Gun control: it’s just common sense.

Gun red linedI read this paper on gun control to the Tuesday night Club on April 2, 2013

Propelled by the tragic shootings in Newtown, the rancorous gun control debate is spitting fire out of both barrels once again.
Not since the Supreme Court ruled in 2008 that gun ownership is an individual right has gun control taken center stage. Back then, the Court ruled you do not have to be in a militia to own a gun even though the Second Amendment specifically uses the word militia. Some even believe that gun ownership is a civil right under the 14th amendment…just like freedom of speech and religion. The big notch in the gun control timeline before that was in 2004 when Congress and President George W. Bush allowed the 10-year-old assault weapons ban to lapse.

So 31 school shootings since Columbine, here we are again debating the tighter regulation of gun ownership. Gun control advocates are enjoying some success at the state level, but as the searing images of Newtown fade in the nation’s collective consciousness, Congress is doing what comes naturally – nothing.

Before I make the case that gun control at the federal level is woefully inadequate, here’s a few statistics to keep in mind.

The FBI estimates there are 200 million privately owned guns. Throw in the military, cops and museums, the number rises to about 350 million or a firearm for every man, woman and child in the United States. Another estimate is that about 1 in 4 U.S. citizens owns firearms. The Graduate Institute of International Studies in Geneva estimates there are 270 million privately owned firearms in the U.S.

The difficulty in estimating a more definitive numbers is that all but four states – California, NY, Connecticut and New Jersey – do not require registering specific firearms. Yes, not even in gun-tough Massachusetts do individual guns have to be registered. Cars in Massachusetts do not only have to be registered: through the titling process, they have to show they were not stolen, too. As a result, Massachusetts has gone from the stolen car capital to enjoying one of the lowest rates of car theft. Might than not work for guns? Just a thought.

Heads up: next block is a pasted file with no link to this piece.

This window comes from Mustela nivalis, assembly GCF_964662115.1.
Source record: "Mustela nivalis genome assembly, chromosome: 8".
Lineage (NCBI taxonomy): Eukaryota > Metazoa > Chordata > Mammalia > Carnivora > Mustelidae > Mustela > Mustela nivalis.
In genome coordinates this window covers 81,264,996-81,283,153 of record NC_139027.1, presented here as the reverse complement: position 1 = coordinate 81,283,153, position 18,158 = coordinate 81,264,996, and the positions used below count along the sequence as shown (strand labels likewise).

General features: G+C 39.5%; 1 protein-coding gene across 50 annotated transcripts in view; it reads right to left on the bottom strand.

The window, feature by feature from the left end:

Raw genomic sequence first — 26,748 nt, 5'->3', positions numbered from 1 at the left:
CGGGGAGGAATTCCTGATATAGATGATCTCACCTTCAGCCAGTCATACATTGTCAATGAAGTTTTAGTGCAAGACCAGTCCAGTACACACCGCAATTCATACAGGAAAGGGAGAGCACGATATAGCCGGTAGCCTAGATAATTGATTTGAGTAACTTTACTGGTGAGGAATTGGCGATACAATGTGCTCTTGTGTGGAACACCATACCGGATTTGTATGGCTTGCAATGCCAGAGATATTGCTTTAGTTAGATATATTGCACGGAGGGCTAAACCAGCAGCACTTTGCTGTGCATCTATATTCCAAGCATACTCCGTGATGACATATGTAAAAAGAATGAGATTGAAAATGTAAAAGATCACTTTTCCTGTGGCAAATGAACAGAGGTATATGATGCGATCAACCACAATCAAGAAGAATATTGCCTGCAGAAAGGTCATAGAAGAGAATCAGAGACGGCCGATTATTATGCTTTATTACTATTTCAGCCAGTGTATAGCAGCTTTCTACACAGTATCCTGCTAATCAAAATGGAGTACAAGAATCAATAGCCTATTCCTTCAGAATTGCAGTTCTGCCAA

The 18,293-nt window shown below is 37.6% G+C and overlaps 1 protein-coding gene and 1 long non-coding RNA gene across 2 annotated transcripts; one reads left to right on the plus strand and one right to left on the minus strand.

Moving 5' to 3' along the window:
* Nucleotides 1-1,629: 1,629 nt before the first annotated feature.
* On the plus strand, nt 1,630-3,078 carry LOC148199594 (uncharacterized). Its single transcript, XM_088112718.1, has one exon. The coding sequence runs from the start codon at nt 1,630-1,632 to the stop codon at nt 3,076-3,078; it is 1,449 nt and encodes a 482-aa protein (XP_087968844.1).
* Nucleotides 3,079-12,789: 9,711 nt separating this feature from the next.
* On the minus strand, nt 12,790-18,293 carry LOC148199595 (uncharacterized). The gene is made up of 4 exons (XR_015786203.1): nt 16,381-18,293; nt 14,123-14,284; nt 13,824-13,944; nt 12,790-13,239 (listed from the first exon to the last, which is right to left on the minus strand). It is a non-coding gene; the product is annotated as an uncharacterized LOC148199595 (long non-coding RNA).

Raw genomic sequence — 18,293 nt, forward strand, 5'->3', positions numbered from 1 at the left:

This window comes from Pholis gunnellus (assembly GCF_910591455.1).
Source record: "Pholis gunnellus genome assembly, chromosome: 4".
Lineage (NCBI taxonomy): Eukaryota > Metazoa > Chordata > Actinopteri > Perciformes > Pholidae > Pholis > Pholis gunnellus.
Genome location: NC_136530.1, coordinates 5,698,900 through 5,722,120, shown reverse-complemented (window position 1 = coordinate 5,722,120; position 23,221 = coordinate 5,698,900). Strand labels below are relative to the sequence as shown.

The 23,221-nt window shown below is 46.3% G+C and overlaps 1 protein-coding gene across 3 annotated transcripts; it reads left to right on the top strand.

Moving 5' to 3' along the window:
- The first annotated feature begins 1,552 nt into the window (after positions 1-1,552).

Still, Massachusetts has strict guns law compared to other states. The gun owner must register with the local police department and can apply for three types of permits, the most common of which is a Firearms Identification Card. A Class A permit allows the carrying of a concealed weapon. A Class B permit allows the carrying of a weapon except that they must be in a case and unloaded. Gun owners in Massachusetts are also required to take training, which varies according to the permit. Individual gun ownership in Massachusetts starts at age 15 with parental consent.

Under consideration at the federal level are a series of measures most of which are languishing as the horrors of Newtown fade (we know now that the cowards in the Senate voted down expanded background checks.). The most important measures are background checks for all gun sales; a renewed ban on assault weapons, limits of magazine sizes and funding better mental coverage for young people.

As of Friday, the only measure still breathing in Congress was background checks. Even 74% of the NRA members support background checks for all gun sales, according to the Johns Hopkins Bloomberg School of Public Health. That seems like a no-brainer and at this juncture has a chance of becoming law. And just about everyone is for keeping guns out of the hands of the mentally unstable…except the mental unstable, who repeatedly get their hands on firearms and commit mass murders.

In face of opposition, even Democrats at the federal seem to have given up on the assault weapons ban and limiting the size of ammunition magazines. So the sum total of gun ownership regulation at the federal level since Columbine has been affirmation of largely individual gun ownership and allowing assault weapons back into society.

While I firmly believe gun control is federal issue because guns travel across states lines, much is happening at the state level. Still reeling from the Aurora shootings last July, Colorado where gun rights are sacred is likely to adopt more intensive background checks and limits on magazine sizes.

Connecticut lawmakers just yesterday passed background checks on all gun sales and mandated the creation of registries for magazines with 10 or more rounds and one for dangerous weapon offenders. The new set of comprehensive laws also require certificates to purchase a rifle, shotgun or ammunition. To get a certificate, you have to be fingerprinted, undergo a nation criminal background check and go through training.

Indeed the number of state regulations is long, but NRA director Wayne LaPierre’s contention that there are 9,000 federal regulations and a total 20,000 different gun laws in the U.S. have been completely discredited. I mean this is the man who leads an organization that just robo-called traumatized Newtown parents about gun rights and advocated putting armed guards in the classroom.